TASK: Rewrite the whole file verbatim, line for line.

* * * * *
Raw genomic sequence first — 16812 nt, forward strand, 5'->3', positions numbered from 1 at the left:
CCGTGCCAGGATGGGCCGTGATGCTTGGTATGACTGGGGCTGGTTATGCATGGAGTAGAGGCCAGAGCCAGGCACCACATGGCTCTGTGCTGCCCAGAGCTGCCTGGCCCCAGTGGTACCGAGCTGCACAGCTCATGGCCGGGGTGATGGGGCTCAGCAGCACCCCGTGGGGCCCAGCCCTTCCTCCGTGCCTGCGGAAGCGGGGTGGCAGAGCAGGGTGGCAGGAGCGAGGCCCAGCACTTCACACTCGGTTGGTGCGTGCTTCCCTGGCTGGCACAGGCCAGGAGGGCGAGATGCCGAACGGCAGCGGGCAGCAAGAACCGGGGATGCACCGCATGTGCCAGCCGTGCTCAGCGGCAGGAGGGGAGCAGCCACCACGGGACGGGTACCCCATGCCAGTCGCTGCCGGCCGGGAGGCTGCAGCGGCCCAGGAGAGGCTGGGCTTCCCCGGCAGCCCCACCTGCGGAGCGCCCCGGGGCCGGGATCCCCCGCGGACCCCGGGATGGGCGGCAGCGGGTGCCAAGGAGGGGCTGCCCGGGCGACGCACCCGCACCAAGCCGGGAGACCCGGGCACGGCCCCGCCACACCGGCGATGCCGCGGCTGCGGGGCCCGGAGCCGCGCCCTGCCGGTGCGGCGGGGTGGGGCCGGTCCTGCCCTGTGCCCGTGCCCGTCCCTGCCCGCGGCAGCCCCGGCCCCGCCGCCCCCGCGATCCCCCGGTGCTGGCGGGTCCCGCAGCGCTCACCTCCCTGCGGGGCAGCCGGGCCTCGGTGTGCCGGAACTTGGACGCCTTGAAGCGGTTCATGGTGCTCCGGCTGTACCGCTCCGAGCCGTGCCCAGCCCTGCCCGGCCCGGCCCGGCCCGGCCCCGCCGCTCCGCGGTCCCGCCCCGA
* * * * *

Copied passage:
Raw genomic sequence first — 16812 nt, forward strand, 5'->3', positions numbered from 1 at the left:
CCGTGCCAGGATGGGCCGTGATGCTTGGTATGACTGGGGCTGGTTATGCATGGAGTAGAGGCCAGAGCCAGGCACCACATGGCTCTGTGCTGCCCAGAGCTGCCTGGCCCCAGTGGTACCGAGCTGCACAGCTCATGGCCGGGGTGATGGGGCTCAGCAGCACCCCGTGGGGCCCAGCCCTTCCTCCGTGCCTGCGGAAGCGGGGTGGCAGAGCAGGGTGGCAGGAGCGAGGCCCAGCACTTCACACTCGGTTGGTGCGTGCTTCCCTGGCTGGCACAGGCCAGGAGGGCGAGATGCCGAACGGCAGCGGGCAGCAAGAACCGGGGATGCACCGCATGTGCCAGCCGTGCTCAGCGGCAGGAGGGGAGCAGCCACCACGGGACGGGTACCCCATGCCAGTCGCTGCCGGCCGGGAGGCTGCAGCGGCCCAGGAGAGGCTGGGCTTCCCCGGCAGCCCCACCTGCGGAGCGCCCCGGGGCCGGGATCCCCCGCGGACCCCGGGATGGGCGGCAGCGGGTGCCAAGGAGGGGCTGCCCGGGCGACGCACCCGCACCAAGCCGGGAGACCCGGGCACGGCCCCGCCACACCGGCGATGCCGCGGCTGCGGGGCCCGGAGCCGCGCCCTGCCGGTGCGGCGGGGTGGGGCCGGTCCTGCCCTGTGCCCGTGCCCGTCCCTGCCCGCGGCAGCCCCGGCCCCGCCGCCCCCGCGATCCCCCGGTGCTGGCGGGTCCCGCAGCGCTCACCTCCCTGCGGGGCAGCCGGGCCTCGGTGTGCCGGAACTTGGACGCCTTGAAGCGGTTCATGGTGCTCCGGCTGTACCGCTCCGAGCCGTGCCCAGCCCTGCCCGGCCCGGCCCGGCCCGGCCCCGCCGCTCCGCGGTCCCGCCCCGA